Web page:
May 26, 2010

Ends, Beginnings, and Angkor Thom

Yes, CWF Semester 15 has come and gone, and I have packed and moved out of the volunteer house. No more stir-fry, no more 6 AM class; but also, no more Khmer lessons, and no more volunteer coordinator to fix all problems. The fanfare of the student parties and the anxiety about a major change of routine gave way to excitement about a visitor from home, my boyfriend. He arrived in Phnom Penh after the CWF party, just in time to meet nearly everyone of importance and get a taste of my ex-pat life. The next day was one of the most surreal of my life. My boyfriend and I tuk tuked around Phnom Penh eating pork and rice, dodging the unruly traffic, and remembering how to act around each other.

Phnom Penh's chapter now closed, I found myself today on a cheap, rented bicycle pedaling around the temples of Angkor with my boyfriend, an advanced traveler. Angkor Wat is considered one of the wonders of the ancient world, and it is one of the largest religious structures ever built. The ancient Khmers, one of the largest and most advanced societies of the time, built this grand temple (and many others) deep in the jungles of present-day Cambodia. Left in varying stages of ruin until stumbled upon by a western explorer a few hundred years ago, these temples have become the lifeblood of the Cambodian tourism industry. The majesty of Angkor Wat is the pride of Cambodia, and the biggest money maker.

Meanwhile, back on my bike, I was trying to figure out how to justify not wanting to look inside any more temple ruins. My attitude toward ancient temple ruins goes something like this: they sorta all look the same to me, can I skip it and just get another cold drink? It seems that many of my friends (boyfriend included) have a strange invincibility when it comes to traveling. They can sleep whenever, wherever and for as long or short as they need to, they can eat and drink anything without getting sick, and they can walk, hike, bike, and explore for entire days without tiring. For me, the prospect of climbing around on uneven stones baking in 103 degree heat, full-sun is simply exhausting, unappealing even. After exploring the daunting awesomeness of the Bayon inside the walled city of Angkor Thom, and after strolling the elephant terrace, I was keen to go back to air conditioning, or at least ready for lunch. But, respecting the hefty entrance fee to the temple (and stuck on the far end of a loop of road), I staggered through a few more temples with patience and blood sugar waning, before slumping into a restaurant for a break. Welcome to Cambodia, boyfriend—here's your girlfriend with no make up and she's exhausted and irritable. You can't abandon ship because she's got the money. What are you going to do next?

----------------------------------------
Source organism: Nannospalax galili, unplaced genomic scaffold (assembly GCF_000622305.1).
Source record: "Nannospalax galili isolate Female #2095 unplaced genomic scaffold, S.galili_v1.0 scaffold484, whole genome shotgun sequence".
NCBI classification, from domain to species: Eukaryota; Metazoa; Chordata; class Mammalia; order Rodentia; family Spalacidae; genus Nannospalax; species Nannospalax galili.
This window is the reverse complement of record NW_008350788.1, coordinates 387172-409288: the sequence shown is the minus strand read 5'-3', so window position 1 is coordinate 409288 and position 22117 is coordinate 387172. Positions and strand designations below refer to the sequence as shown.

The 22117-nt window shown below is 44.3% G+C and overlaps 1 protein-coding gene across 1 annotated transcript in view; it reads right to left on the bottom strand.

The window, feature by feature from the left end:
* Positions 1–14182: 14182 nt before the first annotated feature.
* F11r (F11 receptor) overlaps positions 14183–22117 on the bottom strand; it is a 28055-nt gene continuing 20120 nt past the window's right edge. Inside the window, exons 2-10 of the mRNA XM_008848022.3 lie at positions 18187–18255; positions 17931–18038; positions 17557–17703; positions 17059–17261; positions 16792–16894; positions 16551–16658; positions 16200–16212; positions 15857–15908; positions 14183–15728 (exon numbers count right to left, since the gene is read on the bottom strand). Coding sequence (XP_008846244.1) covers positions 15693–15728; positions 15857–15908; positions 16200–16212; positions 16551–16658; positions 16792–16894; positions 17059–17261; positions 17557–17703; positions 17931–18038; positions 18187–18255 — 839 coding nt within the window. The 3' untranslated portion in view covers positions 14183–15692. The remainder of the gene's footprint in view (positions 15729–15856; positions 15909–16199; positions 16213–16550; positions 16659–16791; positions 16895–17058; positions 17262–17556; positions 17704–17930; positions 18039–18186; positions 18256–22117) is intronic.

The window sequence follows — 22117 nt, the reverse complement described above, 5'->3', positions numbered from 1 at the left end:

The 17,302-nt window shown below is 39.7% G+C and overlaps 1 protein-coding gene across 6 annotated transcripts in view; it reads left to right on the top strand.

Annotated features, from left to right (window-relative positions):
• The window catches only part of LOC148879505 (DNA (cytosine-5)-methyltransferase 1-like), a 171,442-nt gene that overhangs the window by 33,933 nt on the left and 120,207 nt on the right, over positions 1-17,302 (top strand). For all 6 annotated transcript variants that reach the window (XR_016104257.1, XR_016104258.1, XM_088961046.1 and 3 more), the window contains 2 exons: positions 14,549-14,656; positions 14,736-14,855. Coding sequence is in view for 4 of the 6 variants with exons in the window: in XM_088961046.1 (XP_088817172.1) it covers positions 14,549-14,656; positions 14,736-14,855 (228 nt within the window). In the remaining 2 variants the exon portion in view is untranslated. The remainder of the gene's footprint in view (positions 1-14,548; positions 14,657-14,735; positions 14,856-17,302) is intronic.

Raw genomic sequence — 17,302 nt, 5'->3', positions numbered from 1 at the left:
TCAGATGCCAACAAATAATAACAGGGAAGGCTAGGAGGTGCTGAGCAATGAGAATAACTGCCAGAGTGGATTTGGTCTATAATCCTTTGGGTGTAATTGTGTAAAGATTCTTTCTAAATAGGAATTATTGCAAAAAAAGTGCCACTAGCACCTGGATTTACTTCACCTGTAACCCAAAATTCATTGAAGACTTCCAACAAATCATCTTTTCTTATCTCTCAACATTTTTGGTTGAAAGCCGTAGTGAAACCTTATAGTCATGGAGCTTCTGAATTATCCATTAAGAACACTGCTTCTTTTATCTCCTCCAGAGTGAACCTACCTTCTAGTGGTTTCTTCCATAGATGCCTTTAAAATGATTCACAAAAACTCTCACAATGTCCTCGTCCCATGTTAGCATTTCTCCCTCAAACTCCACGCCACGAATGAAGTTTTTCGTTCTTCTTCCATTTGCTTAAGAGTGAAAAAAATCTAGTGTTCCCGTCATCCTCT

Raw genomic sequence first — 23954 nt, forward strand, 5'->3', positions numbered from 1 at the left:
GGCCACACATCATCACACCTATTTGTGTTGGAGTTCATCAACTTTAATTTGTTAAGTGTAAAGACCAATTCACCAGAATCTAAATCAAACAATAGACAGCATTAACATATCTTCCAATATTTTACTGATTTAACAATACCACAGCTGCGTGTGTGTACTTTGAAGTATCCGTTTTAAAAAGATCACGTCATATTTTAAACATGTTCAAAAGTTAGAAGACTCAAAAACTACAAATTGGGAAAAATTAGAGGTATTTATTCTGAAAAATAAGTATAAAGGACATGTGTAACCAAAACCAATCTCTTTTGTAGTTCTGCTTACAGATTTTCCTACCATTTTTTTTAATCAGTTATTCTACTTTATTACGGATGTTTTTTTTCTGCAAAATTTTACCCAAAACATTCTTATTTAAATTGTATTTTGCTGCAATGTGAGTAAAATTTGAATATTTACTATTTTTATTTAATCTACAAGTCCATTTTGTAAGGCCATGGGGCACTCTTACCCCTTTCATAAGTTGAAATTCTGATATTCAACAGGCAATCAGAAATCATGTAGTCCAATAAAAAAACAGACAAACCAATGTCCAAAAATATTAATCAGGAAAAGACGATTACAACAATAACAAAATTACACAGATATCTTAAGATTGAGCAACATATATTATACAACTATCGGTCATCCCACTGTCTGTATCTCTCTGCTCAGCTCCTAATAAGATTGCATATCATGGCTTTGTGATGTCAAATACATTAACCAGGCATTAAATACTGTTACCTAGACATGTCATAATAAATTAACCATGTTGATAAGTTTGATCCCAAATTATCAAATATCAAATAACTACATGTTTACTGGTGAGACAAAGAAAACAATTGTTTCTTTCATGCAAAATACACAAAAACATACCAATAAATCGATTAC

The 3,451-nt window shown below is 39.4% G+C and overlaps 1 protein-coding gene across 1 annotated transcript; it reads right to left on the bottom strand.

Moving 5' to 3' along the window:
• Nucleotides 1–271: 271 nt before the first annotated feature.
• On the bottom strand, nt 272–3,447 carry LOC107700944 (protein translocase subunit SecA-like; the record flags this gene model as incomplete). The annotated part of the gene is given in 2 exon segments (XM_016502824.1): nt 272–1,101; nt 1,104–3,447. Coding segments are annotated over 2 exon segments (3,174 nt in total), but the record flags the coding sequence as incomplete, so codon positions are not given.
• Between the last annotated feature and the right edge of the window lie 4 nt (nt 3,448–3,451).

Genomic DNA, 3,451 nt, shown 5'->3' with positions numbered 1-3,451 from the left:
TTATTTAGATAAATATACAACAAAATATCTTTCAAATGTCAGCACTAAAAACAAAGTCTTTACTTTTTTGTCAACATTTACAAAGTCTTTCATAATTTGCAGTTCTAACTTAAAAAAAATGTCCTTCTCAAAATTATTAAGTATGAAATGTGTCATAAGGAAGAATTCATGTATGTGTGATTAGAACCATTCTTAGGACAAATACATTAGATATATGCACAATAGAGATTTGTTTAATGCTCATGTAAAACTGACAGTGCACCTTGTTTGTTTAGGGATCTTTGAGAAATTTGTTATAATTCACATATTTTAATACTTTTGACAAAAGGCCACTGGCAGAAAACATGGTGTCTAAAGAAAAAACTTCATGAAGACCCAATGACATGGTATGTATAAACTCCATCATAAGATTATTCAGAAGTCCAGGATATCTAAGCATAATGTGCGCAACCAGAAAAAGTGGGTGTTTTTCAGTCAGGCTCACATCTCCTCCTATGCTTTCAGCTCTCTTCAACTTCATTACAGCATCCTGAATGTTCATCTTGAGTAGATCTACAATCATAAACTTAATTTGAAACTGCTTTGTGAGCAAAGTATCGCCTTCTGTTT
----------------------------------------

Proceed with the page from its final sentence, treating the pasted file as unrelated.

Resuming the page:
After lunch, we continued biking along the Grand Circuit, a stretch of road that loops around to connect the temples. It turns out that the maps aren't drawn to scale, and that what we thought was going to be about an hour's ride, was more like three and a half...

A few gallons of water, one small argument, and an ice cream later, we were back at our hotel, worn thin (or at least a little less invincible) from a challenging day.